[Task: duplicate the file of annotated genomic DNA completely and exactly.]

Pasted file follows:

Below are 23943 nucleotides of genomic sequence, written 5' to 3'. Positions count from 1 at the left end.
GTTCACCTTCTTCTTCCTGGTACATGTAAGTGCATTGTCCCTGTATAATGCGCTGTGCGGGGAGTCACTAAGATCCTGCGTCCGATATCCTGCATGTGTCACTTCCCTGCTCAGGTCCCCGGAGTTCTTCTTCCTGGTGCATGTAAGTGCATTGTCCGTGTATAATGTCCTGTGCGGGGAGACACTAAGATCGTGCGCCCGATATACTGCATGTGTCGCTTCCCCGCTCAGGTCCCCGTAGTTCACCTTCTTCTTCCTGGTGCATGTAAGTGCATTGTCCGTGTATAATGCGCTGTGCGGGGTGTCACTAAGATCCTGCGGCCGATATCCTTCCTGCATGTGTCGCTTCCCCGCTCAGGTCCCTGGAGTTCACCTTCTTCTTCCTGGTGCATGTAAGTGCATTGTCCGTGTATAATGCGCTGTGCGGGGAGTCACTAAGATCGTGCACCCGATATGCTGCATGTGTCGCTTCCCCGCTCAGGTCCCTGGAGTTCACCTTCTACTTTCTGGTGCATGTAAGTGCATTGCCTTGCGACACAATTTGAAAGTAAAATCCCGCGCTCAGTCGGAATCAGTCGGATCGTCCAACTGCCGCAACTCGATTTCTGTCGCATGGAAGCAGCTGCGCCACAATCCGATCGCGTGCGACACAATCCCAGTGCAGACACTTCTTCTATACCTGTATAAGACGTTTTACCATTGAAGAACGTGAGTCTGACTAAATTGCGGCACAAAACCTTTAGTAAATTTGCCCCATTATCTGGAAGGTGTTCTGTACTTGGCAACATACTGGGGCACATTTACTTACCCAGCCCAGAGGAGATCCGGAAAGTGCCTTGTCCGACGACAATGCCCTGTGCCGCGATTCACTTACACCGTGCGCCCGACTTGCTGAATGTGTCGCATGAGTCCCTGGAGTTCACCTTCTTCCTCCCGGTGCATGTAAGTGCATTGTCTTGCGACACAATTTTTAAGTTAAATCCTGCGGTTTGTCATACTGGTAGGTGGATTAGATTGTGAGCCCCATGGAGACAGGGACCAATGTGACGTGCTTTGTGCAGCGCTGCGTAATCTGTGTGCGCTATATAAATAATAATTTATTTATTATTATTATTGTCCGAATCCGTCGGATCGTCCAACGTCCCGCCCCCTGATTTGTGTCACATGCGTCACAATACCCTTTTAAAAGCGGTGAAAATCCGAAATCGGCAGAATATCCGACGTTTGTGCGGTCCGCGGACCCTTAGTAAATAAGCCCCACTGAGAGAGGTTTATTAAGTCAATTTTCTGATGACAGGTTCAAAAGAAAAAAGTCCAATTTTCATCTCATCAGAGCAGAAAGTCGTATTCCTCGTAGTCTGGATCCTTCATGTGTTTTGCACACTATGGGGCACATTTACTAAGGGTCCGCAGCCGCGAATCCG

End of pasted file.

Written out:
Below are 23943 nucleotides of genomic sequence, written 5' to 3'. Positions count from 1 at the left end.
GTTCACCTTCTTCTTCCTGGTACATGTAAGTGCATTGTCCCTGTATAATGCGCTGTGCGGGGAGTCACTAAGATCCTGCGTCCGATATCCTGCATGTGTCACTTCCCTGCTCAGGTCCCCGGAGTTCTTCTTCCTGGTGCATGTAAGTGCATTGTCCGTGTATAATGTCCTGTGCGGGGAGACACTAAGATCGTGCGCCCGATATACTGCATGTGTCGCTTCCCCGCTCAGGTCCCCGTAGTTCACCTTCTTCTTCCTGGTGCATGTAAGTGCATTGTCCGTGTATAATGCGCTGTGCGGGGTGTCACTAAGATCCTGCGGCCGATATCCTTCCTGCATGTGTCGCTTCCCCGCTCAGGTCCCTGGAGTTCACCTTCTTCTTCCTGGTGCATGTAAGTGCATTGTCCGTGTATAATGCGCTGTGCGGGGAGTCACTAAGATCGTGCACCCGATATGCTGCATGTGTCGCTTCCCCGCTCAGGTCCCTGGAGTTCACCTTCTACTTTCTGGTGCATGTAAGTGCATTGCCTTGCGACACAATTTGAAAGTAAAATCCCGCGCTCAGTCGGAATCAGTCGGATCGTCCAACTGCCGCAACTCGATTTCTGTCGCATGGAAGCAGCTGCGCCACAATCCGATCGCGTGCGACACAATCCCAGTGCAGACACTTCTTCTATACCTGTATAAGACGTTTTACCATTGAAGAACGTGAGTCTGACTAAATTGCGGCACAAAACCTTTAGTAAATTTGCCCCATTATCTGGAAGGTGTTCTGTACTTGGCAACATACTGGGGCACATTTACTTACCCAGCCCAGAGGAGATCCGGAAAGTGCCTTGTCCGACGACAATGCCCTGTGCCGCGATTCACTTACACCGTGCGCCCGACTTGCTGAATGTGTCGCATGAGTCCCTGGAGTTCACCTTCTTCCTCCCGGTGCATGTAAGTGCATTGTCTTGCGACACAATTTTTAAGTTAAATCCTGCGGTTTGTCATACTGGTAGGTGGATTAGATTGTGAGCCCCATGGAGACAGGGACCAATGTGACGTGCTTTGTGCAGCGCTGCGTAATCTGTGTGCGCTATATAAATAATAATTTATTTATTATTATTATTGTCCGAATCCGTCGGATCGTCCAACGTCCCGCCCCCTGATTTGTGTCACATGCGTCACAATACCCTTTTAAAAGCGGTGAAAATCCGAAATCGGCAGAATATCCGACGTTTGTGCGGTCCGCGGACCCTTAGTAAATAAGCCCCACTGAGAGAGGTTTATTAAGTCAATTTTCTGATGACAGGTTCAAAAGAAAAAAGTCCAATTTTCATCTCATCAGAGCAGAAAGTCGTATTCCTCGTAGTCTGGATCCTTCATGTGTTTTGCACACTATGGGGCACATTTACTAAGGGTCCGCAGCCGCGAATCCG